Naoki Maru may live in Hikone, north of Kyoto, down the road from a samurai castle full of katana swords and armor, but for him, the ancient Japanese art of bushido is best carried out with robots, not people. King Kizer, the Maru family robot, has dominated the Robo-One tourney over the past three years, collecting $50,000 in prize money. Maru, a factory engineer by day, is trying to perfect a way to make Kizer even more of an ass kicker using a technique he had seen many times in anime: A harness that captures human movements and translates them into robotic attacks and other gestures. Check out video footage of the harness in action below, plus our exclusive interview, where Maru discusses the what it takes to win a robotic deathmatch.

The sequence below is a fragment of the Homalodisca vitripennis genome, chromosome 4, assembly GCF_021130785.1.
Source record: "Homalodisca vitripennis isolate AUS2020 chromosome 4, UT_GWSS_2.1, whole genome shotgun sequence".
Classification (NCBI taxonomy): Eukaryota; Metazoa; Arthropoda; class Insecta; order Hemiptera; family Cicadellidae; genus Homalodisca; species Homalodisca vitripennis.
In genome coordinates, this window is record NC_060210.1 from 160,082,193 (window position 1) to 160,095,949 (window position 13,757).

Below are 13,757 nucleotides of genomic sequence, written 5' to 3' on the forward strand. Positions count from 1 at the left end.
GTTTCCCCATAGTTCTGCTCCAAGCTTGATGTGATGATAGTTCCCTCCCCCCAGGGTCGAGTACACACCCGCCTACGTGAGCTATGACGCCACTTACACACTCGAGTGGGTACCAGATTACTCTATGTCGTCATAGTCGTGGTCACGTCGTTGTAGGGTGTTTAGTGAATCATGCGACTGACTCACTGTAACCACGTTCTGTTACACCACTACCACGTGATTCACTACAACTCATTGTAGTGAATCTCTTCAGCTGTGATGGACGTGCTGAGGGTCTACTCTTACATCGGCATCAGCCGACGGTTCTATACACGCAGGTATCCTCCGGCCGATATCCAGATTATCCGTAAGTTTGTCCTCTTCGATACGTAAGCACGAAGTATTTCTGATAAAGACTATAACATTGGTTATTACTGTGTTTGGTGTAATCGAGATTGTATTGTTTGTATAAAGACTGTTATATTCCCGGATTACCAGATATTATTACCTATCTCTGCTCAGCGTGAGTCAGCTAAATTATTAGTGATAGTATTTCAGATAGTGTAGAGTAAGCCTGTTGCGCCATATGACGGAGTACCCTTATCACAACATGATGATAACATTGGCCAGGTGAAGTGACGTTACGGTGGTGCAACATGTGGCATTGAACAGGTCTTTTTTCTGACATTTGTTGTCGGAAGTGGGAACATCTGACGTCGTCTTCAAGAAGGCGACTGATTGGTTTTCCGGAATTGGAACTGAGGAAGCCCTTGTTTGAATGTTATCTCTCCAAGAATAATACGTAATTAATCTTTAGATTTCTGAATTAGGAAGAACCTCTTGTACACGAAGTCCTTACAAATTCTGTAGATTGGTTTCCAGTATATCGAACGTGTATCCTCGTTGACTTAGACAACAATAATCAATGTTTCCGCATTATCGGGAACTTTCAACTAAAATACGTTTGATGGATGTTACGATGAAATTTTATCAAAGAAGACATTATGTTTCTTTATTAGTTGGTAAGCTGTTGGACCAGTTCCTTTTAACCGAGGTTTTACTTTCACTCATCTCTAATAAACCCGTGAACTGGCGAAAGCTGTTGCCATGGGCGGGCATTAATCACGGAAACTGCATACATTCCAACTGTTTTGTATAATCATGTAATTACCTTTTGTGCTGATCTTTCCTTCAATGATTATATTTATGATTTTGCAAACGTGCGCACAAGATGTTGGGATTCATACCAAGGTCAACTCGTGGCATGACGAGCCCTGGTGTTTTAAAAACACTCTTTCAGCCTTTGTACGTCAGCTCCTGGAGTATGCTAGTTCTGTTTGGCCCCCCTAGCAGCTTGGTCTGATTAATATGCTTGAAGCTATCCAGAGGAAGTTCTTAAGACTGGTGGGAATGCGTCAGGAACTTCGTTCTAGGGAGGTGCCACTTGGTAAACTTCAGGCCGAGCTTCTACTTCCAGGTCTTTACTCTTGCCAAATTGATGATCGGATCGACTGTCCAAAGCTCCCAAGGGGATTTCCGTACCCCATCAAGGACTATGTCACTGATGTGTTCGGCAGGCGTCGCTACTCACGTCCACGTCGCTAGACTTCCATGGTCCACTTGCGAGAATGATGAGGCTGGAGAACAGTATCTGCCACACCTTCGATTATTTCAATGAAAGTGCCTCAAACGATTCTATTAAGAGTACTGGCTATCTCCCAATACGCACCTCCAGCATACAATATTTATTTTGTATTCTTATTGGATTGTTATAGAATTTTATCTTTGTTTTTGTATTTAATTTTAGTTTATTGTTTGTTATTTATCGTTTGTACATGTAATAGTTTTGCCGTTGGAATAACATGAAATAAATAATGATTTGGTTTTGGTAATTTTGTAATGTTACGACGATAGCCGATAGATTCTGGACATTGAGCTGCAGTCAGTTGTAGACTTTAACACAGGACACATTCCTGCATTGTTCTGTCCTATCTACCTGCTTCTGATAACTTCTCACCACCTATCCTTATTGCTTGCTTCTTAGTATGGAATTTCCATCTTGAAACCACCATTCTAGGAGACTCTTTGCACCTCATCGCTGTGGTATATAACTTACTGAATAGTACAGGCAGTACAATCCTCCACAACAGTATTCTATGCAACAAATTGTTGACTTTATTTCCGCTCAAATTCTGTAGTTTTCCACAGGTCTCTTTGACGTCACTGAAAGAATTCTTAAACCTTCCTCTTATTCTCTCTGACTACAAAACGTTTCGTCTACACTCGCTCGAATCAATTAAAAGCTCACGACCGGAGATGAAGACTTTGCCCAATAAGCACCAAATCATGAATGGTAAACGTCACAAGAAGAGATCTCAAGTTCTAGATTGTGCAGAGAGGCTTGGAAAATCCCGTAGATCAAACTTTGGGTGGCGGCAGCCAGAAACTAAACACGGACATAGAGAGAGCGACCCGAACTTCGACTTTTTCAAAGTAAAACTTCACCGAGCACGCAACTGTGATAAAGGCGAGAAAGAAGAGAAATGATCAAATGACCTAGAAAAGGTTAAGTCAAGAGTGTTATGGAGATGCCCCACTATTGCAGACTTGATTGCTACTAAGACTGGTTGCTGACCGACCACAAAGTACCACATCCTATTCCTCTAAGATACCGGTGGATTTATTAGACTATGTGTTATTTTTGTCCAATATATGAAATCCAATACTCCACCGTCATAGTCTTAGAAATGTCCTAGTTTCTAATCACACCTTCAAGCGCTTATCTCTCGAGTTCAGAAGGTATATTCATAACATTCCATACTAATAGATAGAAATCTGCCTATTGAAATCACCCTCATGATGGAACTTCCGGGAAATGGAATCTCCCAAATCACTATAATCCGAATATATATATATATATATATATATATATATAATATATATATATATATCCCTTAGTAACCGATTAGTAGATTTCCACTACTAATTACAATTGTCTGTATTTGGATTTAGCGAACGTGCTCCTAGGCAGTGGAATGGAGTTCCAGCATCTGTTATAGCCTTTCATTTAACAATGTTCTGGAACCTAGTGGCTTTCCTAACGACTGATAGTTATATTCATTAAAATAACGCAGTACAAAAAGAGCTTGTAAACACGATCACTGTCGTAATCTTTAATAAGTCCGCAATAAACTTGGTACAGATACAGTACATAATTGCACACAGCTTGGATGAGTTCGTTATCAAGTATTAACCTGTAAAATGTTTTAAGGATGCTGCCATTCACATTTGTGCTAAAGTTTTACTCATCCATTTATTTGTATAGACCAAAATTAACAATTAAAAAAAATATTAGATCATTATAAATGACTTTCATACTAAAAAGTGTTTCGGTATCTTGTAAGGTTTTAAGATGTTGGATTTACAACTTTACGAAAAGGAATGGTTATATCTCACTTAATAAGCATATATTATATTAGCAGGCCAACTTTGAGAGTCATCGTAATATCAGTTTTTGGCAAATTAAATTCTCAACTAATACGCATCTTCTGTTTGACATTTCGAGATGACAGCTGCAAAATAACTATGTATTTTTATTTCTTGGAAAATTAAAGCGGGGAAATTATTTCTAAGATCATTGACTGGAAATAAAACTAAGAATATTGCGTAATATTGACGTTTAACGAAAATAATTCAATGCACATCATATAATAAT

Maru builds the bots; his sons Kenta and Ryoma operate them in the combat tournaments. For a prizefighter, King Kizer is only 16 inches tall but has a lightweight aluminum frame, very rapid servomotors and sensors that help it maintain its balance and detect its enemies. Kizer uses the latter to launch speedy, autonomous attacks on foes. The harness creates a master-slave connection with Kenta. When the boy moves his upper body during combat, sensors with voltage potentiometers transmit the motions via a Bluetooth link to Kizer, which reproduces them. In the video, you can see that there's a bit of a delay, but apparently robot combat is still clumsy enough for this to not have too great an impact. The lower body is still controlled with a gamepad. We recently visited the Maru dojo to discuss King Kizer and new fighting-robot technologies: How does the "master-slave" control technology work? Where did you get the idea? Have you used it in Robo-One tournaments? The master-slave control idea goes a long way back. The concept has a long history in robot anime, and it has been implemented in surgical devices. I've been using it since I first entered Robo-One. The equipment affixed to the operator's body is known as a "master suit," and I concentrated on making this lightweight. The strong point of the system is that it's great for adapting to the requirements of the moment. Other systems can only be operated through preprogrammed robot motions. For instance, in hand-to-hand combat, if you encounter a robot that is shorter than what you expected to go up against, your machine will be punching air instead of metal. But with a master-slave control system, that's not a problem you encounter. The weak point of my current master-slave system is that it's limited to the upper half of the controller's body. But this is a problem that I believe I can solve. I'm also making improvements to use the system in non-combat applications. As you saw, it can also be used to handle eggs! How do you build your robots? When I decided to make my first bipedal robot from scratch, I had to study. The manufacturing process includes making the aluminum panels—cutting, bending and finishing—, plus vacuum form molding, resin casting and other techniques. The design is done in 2D CAD, and then I make a model, printing the frame on paper. Once I confirm the mechanical structure of the paper model, I start creating the actual aluminum panels. Since I don't do it in 3D CAD [just 2D CAD], this work process is really critical. I already had computer programming skills, so making the robot's control system wasn't so difficult for me. What is the role of your sons in your robot activity? They're more than operators—our team is like the driver and mechanics in an F1 race car team. But their most important role is that they keep me motivated. I give it my all so that my sons can be victorious. I doubt I would have the power to keep winning at Robo-One if I had to create and operate the robots and compete in the tournaments all by myself! Also, my sons sometimes provide me with unexpected inspiration. As children, their perspectives on robot making are invaluable. In only three years of robot fighting, you have collected about $50,000 in prize money at Robo-One. Why is the Maru family team so successful? I could not do this if I were not part of a family team. Most competitors in Robo-One are bachelors—there are few family teams. And I don't want to see my kids cry if they lose at the tournament! Another reason for our success is not the technological power of our hardware and software, but how we manage our team. There isn't a great difference between competitors. in Robo-One. Fighting really hinges not on the actual winning or losing, but on seemingly trivial factors that are not obvious. To give you some specific examples, one must consider things like safety parameters that are in your robot's design and how they'll affect performance, readiness for bugs that crop up during a fight, as well as strategies and practice based on your study of opponents. You can't count on having a winning streak if all you have done is create a robot with some cool abilities. What is special about Japanese robots in general? For Japanese people, a robot means a humanoid, bipedal robot. It seems Japanese are unique in the world in this way of thinking about robots. Many of the competitors in Robo-One watched robot anime when they were kids and that really influenced them. Robots are part of their childhood dreams, and that is reflected in their robot designs and fighting techniques. Music for the second clip: "Prelude No. 1" by The Grift; no frikkin' clue what the song in the first clip is.